Willie Parker has had a good year statistically, but he's kind of been feast or famine. He's had some great games, some below average games, is he the type of back that you need in your ball-control offense?

I think he's a good back. I don't know if there's a prototype that you need in this offense. I think he is a quality football player. I do believe you need more than one back in this business if you're going to run the football and do it through a 16-game season. I think Willie Parker is deservedly going to the Pro Bowl. I think he is one of the better backs in the National Football League. He's the one guy in this running game that we've had since I've been here, the only time we've had big-play possibilities in the running game. But you do need to be able to be able to monitor him through a season and I do think we were able to do that this season. I don't look at that being an issue. If you want to look at this year and reflect, it still comes back to turning the football over. Say what you want, but we're 29th I think in turning the football over in the National Football League. But we're probably tied for eighth in takeaways. We're taking the ball away like we did the other day, but we're turning it over. That has resulted in losing some close games this year that in the past we've won by being that way. It put us in the hole we had in a conference where it's probably going to take 10 wins to get in.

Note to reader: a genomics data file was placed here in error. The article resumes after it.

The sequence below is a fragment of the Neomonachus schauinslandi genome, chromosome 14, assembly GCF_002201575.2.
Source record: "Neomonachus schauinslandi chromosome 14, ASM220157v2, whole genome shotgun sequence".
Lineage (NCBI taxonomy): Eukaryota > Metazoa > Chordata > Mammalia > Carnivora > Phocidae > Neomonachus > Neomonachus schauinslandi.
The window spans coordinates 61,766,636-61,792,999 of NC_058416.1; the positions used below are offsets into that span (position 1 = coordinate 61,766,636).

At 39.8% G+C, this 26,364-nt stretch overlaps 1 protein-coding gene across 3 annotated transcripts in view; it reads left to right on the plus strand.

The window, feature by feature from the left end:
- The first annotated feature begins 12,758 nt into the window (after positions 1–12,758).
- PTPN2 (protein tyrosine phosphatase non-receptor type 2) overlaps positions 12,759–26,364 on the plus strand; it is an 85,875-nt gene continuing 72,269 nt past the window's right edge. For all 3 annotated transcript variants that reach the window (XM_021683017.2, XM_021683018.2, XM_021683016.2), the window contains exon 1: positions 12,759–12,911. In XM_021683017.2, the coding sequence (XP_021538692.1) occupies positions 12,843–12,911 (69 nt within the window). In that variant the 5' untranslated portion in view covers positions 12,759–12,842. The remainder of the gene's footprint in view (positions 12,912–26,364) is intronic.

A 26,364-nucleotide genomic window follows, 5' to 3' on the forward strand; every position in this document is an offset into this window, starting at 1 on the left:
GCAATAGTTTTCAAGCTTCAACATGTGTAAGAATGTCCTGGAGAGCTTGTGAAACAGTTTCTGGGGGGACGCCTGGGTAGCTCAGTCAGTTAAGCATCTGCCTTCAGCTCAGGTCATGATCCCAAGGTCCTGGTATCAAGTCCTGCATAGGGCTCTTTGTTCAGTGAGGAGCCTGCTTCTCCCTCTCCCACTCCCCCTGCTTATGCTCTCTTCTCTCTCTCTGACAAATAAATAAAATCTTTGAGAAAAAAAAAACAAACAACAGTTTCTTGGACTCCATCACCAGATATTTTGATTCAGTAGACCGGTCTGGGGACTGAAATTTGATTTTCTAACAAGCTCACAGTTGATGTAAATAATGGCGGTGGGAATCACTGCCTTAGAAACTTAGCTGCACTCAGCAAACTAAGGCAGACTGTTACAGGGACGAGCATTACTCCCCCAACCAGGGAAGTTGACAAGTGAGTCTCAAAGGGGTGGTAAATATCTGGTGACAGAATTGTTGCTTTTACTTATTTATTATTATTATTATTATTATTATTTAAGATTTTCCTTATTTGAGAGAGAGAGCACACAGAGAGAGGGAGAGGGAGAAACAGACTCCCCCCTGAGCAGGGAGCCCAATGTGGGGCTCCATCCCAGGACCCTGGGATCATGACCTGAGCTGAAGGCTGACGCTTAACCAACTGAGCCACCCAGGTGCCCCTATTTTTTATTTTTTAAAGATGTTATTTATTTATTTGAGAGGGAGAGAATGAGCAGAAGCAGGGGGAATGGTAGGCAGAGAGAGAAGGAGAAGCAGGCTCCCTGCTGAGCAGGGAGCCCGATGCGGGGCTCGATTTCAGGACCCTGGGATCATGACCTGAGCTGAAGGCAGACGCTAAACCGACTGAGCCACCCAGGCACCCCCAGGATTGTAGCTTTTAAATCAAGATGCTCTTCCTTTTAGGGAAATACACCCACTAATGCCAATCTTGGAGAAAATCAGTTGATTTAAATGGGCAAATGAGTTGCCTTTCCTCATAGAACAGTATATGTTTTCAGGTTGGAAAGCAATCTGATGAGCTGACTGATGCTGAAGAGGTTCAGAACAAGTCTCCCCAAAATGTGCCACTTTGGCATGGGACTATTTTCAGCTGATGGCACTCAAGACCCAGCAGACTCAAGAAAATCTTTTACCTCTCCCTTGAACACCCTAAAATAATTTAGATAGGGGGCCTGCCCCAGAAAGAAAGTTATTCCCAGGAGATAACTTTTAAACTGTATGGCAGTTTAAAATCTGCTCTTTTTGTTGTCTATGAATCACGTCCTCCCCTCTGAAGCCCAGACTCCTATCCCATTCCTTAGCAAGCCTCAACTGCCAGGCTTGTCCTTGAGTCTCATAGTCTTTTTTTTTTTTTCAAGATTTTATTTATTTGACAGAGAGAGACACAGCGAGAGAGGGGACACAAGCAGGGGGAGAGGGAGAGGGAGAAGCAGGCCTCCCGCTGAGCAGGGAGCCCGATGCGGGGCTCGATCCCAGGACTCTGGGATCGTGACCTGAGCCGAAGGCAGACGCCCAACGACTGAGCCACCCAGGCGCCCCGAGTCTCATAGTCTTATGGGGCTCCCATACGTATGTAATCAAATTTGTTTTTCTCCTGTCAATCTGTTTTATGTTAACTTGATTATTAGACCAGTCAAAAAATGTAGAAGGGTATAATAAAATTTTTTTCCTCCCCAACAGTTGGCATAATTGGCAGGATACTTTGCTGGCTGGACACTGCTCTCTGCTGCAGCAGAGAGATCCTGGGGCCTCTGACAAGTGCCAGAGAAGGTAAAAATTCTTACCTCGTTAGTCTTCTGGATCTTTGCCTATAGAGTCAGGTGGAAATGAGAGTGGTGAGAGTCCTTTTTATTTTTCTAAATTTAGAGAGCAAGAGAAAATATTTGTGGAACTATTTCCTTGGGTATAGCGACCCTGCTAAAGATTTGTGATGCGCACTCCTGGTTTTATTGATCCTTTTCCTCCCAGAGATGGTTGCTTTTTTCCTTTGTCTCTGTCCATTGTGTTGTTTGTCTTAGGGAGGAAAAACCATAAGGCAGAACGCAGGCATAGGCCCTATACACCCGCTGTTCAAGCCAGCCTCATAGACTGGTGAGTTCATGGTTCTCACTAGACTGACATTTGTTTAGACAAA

Do you look at it as being a couple of plays away from going for your 11th win this weekend?

I think there's a fine line. We could have been sitting here a year ago with some of those games we had a year ago and been talking about not getting in. That's the way the National Football League is right now. There is a fine line that exists. You have to have players playing at a high level, get on a roll and stay injury free. I think there is a fine line.

I know that you're concentrating on Cincinnati right now, but everybody in Pittsburgh wants to know, is Bill Cowher going to be back for a 16th season?

That's for next week. We'll talk about that next week. It won't go long. I'm not sure what the time frame is. But I think the most important thing is to focus on this game. There's so much, there's such a difference in my mind between 8-8 and 7-9. The fact that we lost last week, the sour taste in your mouth, it's a divisional opponent, all of those things, we're going to go down to Cincinnati with one thing in mind and that's to finish this thing off on a positive note.